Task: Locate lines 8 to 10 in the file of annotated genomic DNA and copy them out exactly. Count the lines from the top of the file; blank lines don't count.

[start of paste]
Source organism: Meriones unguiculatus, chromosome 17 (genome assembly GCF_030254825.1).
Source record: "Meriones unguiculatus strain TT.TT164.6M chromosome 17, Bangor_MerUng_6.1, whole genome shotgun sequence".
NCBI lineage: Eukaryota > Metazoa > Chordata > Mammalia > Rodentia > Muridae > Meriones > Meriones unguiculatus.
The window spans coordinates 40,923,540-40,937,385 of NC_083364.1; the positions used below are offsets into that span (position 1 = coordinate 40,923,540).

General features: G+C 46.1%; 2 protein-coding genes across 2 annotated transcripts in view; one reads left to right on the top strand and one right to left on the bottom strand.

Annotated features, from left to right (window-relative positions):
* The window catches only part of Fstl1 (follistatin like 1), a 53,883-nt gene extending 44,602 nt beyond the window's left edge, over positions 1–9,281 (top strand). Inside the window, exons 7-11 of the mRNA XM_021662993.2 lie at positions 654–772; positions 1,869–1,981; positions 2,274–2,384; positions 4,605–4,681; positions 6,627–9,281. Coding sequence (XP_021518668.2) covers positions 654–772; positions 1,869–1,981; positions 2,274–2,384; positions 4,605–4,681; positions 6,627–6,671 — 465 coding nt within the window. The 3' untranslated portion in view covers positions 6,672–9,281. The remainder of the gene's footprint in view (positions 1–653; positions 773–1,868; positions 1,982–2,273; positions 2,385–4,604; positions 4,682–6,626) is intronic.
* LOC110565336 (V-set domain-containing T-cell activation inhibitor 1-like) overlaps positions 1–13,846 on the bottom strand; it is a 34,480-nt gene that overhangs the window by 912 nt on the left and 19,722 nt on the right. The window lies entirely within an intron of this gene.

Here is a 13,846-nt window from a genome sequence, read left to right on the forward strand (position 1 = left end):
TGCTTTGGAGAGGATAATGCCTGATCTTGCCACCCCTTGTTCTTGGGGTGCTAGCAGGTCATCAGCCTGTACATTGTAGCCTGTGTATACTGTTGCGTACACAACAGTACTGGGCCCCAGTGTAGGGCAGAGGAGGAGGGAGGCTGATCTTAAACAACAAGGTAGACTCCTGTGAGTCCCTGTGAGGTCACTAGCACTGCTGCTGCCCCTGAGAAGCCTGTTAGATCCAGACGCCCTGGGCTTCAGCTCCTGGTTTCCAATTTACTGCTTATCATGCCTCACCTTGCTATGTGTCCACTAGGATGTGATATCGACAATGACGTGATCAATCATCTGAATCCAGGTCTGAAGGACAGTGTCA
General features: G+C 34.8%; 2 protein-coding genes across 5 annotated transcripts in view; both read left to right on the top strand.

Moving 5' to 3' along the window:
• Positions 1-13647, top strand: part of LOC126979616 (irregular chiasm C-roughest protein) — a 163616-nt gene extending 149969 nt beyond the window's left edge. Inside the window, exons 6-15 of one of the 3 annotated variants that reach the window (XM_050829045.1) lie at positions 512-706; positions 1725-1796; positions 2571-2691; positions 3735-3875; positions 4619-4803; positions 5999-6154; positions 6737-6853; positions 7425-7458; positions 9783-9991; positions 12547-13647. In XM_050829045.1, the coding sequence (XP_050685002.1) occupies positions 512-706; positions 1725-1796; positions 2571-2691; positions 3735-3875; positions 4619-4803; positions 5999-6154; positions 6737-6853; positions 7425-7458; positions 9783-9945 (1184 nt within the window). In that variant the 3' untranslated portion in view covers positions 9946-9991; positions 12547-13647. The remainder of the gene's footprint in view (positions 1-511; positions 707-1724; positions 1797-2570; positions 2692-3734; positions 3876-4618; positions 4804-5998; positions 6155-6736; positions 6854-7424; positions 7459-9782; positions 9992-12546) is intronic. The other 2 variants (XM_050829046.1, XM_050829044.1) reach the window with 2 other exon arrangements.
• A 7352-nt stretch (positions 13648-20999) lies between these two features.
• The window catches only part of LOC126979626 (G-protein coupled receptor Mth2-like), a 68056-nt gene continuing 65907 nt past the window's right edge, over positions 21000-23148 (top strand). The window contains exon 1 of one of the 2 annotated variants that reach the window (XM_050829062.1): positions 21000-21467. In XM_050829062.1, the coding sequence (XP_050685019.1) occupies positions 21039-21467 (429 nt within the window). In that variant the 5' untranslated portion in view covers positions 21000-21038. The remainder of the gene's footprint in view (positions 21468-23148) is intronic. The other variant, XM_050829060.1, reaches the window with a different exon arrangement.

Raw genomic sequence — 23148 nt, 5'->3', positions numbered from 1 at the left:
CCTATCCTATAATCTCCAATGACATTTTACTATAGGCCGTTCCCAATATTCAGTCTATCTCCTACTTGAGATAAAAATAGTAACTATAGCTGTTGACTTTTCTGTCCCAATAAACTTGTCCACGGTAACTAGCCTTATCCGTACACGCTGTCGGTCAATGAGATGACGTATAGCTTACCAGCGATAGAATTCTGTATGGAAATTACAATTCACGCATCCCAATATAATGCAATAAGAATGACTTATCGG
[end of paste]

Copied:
* LOC110565336 (V-set domain-containing T-cell activation inhibitor 1-like) overlaps positions 1–13,846 on the bottom strand; it is a 34,480-nt gene that overhangs the window by 912 nt on the left and 19,722 nt on the right. The window lies entirely within an intron of this gene.

Here is a 13,846-nt window from a genome sequence, read left to right on the forward strand (position 1 = left end):
TGCTTTGGAGAGGATAATGCCTGATCTTGCCACCCCTTGTTCTTGGGGTGCTAGCAGGTCATCAGCCTGTACATTGTAGCCTGTGTATACTGTTGCGTACACAACAGTACTGGGCCCCAGTGTAGGGCAGAGGAGGAGGGAGGCTGATCTTAAACAACAAGGTAGACTCCTGTGAGTCCCTGTGAGGTCACTAGCACTGCTGCTGCCCCTGAGAAGCCTGTTAGATCCAGACGCCCTGGGCTTCAGCTCCTGGTTTCCAATTTACTGCTTATCATGCCTCACCTTGCTATGTGTCCACTAGGATGTGATATCGACAATGACGTGATCAATCATCTGAATCCAGGTCTGAAGGACAGTGTCA